United States District Court, W.D. Missouri, Western Division
ARNOLD E WEBB, INDIVIDUALLY AND ON BEHALF OF ALL OTHERS SIMILARLY SITUATED; Plaintiff,
DR PEPPER SNAPPLE GROUP, INC., DR PEPPER/SEVEN UP, INC., Defendants.
ORDER DENYING MOTION TO INTERVENE
ROSEANN A. KETCHMARK, JUDGE.
the Court is the Motion to Intervene and Motion to Dismiss
or, in the Alternative, to Stay or Transfer this Action
Pursuant to the First-to-File Rule (“Motion to
Intervene”) and suggestions in support filed by Jackie
Fitzhenry-Russell and Robin Dale (“Proposed
Intervenors”). (Doc. 44.) Defendants Dr Pepper Snapple
Group, Inc., and Dr Pepper/Seven Up, Inc. and Plaintiff
Arnold Webb filed separate suggestions in opposition. (Docs.
53, 54.) Proposed Intervenors filed reply suggestions. (Doc.
59.) For the reasons below, the Motion to Intervene (doc. 44)
December 28, 2016, Proposed Intervenors filed a putative
class action in California Superior Court against Defendants,
which was later removed to the Northern District of
California. Fitzhenry-Russell and Dale v. Dr Pepper
Snapple Group, Inc. et al, No. 17-cv-00564-NC (N.D.
Cal.) (the “Fitzhenry-Russell action”).
In the Fitzhenry-Russell action, Proposed
Intervenors seek to certify a California statewide
class of all persons who purchased certain soft
drinks sold by Defendants between December 23, 2012, and the
present. (Doc. 45-1 at ¶¶ 21, 72.) Proposed
Intervenors allege Defendants manufacture, market, advertise,
and sell soft drinks under several brand names, including
“Canada Dry, ” and falsely advertise these
products as being “Made from Real Ginger” when
the products are manufactured with a flavoring substitute.
(Id. at ¶¶ 3, 24.) Proposed Intervenors
further allege consumers relied on Defendants'
representations and paid a premium for these products due to
the misrepresentation that they are made from, and contain,
real ginger root. (Id. at ¶¶ 23, 40, 49.)
27, 2017, Plaintiff filed this putative class action against
Defendants alleging Defendants falsely advertised Canada Dry
Ginger Ale (the “Product”) as being “Made
from Real Ginger” when the Product does not contain a
detectable amount of ginger (the “Webb
action”). (Doc. 1.) Plaintiff alleges Defendants
violated the Missouri Merchandising Practices Act in addition
to common law allegations of breach of express warranty,
breach of implied warranty of merchantability, fraud,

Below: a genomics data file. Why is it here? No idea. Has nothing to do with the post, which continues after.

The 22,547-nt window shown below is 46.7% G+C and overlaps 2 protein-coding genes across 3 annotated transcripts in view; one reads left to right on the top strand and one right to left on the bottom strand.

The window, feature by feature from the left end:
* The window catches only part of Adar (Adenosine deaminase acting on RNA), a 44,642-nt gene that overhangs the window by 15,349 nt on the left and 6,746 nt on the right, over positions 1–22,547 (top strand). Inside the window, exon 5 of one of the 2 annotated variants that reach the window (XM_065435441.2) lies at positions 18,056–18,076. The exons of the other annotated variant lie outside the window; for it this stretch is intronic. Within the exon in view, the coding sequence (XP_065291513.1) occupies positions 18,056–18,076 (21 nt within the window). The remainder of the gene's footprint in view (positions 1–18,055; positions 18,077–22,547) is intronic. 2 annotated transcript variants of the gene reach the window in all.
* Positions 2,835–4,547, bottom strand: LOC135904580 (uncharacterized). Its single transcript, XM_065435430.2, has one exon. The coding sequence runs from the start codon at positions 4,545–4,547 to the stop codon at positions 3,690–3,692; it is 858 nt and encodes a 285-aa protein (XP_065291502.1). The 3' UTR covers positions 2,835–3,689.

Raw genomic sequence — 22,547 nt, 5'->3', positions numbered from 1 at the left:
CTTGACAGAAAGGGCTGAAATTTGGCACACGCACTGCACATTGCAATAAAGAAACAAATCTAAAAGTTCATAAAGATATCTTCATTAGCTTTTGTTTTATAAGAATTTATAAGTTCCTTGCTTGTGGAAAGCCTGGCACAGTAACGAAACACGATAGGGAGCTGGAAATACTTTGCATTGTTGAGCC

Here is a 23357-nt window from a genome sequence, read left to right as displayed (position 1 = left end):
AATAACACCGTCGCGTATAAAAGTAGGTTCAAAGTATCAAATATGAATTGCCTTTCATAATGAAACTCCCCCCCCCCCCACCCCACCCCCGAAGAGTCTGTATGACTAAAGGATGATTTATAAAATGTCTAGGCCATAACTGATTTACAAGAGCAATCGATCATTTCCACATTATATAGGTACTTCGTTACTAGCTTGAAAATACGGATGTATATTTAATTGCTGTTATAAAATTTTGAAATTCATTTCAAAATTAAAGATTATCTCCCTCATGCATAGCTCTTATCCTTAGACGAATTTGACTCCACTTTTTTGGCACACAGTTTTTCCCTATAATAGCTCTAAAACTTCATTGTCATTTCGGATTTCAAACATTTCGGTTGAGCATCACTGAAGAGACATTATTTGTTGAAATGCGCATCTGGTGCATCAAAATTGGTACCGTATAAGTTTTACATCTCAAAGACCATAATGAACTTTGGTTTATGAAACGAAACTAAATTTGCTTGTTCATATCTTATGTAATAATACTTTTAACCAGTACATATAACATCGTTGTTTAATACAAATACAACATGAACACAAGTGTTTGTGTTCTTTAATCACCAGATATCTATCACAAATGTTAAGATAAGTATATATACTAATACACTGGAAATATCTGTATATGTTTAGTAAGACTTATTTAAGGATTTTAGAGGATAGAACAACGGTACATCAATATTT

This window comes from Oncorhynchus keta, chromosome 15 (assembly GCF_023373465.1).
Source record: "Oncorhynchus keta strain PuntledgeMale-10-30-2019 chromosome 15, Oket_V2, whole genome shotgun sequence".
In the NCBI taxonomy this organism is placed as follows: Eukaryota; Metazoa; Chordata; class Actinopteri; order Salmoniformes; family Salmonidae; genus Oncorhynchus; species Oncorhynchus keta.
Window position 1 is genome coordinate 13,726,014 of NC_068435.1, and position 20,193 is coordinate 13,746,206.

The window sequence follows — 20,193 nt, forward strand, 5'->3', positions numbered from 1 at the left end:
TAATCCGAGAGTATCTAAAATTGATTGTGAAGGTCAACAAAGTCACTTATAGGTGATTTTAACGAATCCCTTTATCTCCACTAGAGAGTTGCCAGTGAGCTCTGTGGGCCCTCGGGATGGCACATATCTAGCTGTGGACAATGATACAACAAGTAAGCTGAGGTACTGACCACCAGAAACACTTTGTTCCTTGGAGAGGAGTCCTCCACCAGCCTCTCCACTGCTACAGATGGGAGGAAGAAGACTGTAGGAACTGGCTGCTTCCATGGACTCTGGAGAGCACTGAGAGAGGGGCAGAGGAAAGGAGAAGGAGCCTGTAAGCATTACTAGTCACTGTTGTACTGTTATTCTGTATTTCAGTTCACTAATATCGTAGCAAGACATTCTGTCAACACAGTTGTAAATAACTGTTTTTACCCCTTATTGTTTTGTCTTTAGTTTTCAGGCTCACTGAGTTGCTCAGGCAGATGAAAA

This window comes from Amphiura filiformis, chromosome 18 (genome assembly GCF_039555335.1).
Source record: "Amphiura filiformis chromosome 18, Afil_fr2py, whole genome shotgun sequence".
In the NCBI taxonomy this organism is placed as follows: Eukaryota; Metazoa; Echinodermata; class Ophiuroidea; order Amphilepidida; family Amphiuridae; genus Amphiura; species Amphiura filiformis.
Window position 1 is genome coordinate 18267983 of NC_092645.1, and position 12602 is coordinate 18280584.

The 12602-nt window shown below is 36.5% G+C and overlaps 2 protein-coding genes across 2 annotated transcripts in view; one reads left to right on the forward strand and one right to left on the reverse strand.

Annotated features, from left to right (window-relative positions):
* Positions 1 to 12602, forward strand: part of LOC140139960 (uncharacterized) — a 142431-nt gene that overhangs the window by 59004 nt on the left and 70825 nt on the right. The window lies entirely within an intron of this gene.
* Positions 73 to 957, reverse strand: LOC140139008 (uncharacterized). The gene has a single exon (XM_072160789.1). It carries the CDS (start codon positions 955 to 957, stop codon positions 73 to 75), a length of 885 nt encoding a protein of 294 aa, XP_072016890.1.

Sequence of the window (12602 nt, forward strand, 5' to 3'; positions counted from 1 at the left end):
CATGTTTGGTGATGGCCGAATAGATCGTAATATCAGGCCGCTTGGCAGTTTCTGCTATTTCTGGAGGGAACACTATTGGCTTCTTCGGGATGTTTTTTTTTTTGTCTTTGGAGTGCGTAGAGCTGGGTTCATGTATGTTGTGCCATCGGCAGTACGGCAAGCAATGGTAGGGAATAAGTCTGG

intentional misrepresentation, negligent misrepresentation,
and quasi contract/unjust enrichment/restitution. Plaintiff
seeks to represent a nationwide class as well as a Missouri
subclass. (Id. ¶ 6.)
Intervenors seek to permissively intervene in the
Webb action pursuant to Federal Rule of Civil
Procedure 24(b). If permissive intervention is granted,
Proposed Intervenors seek to dismiss, stay, or transfer the
Webb action to the Northern District of California.
(Doc. 45.) Plaintiff and Defendants oppose all three requests.
Motion to Intervene Under Rule 24(b)
timely motion, the court may permit anyone to intervene who:
. . . has a claim or defense that shares with the main action
a common question of law or fact.” Fed.R.Civ.P.
24(b)(1)(B). “The decision to grant or deny a motion
for permissive intervention is wholly discretionary.”
S.D. ex rel. Barnett v. U.S. Dep't of Interior,
317 F.3d 783, 787 (8th Cir. 2003) (citations omitted). When
considering a motion for permissive intervention, the court
principally considers “whether proposed intervention
would unduly delay or prejudice the adjudication of the
[original] parties' rights.” Id. In
addition, the Eighth Circuit requires a party seeking to
intervene to establish Article III standing. U.S. v.
Metro. St. Louis Sewer Dist., 569 F.3d 829, 833 (8th
Timeliness of the Motion to Intervene
timeliness of a motion to intervene is determined from all
circumstances and is within the court's discretion.
United States v. Ritchie Special Credit Invs. Ltd.,
620 F.3d 824, 831-32 (8th Cir. 2010) (citation omitted).
Courts apply several factors to determine timeliness:
“(1) the extent the litigation has progressed at the
time of the motion to intervene; (2) the prospective
intervenor's knowledge of the litigation; (3) the reason
for delay in seeking intervention; and (4) whether the delay
in seeking intervention may prejudice the existing
parties.” American Civil Liberties Union of
Minnesota v. Tarek Ibn Ziyad Academy, 643 F.3d 1088,
1094 (8th Cir. 2011).
Progress of the Webb Action at the Time of the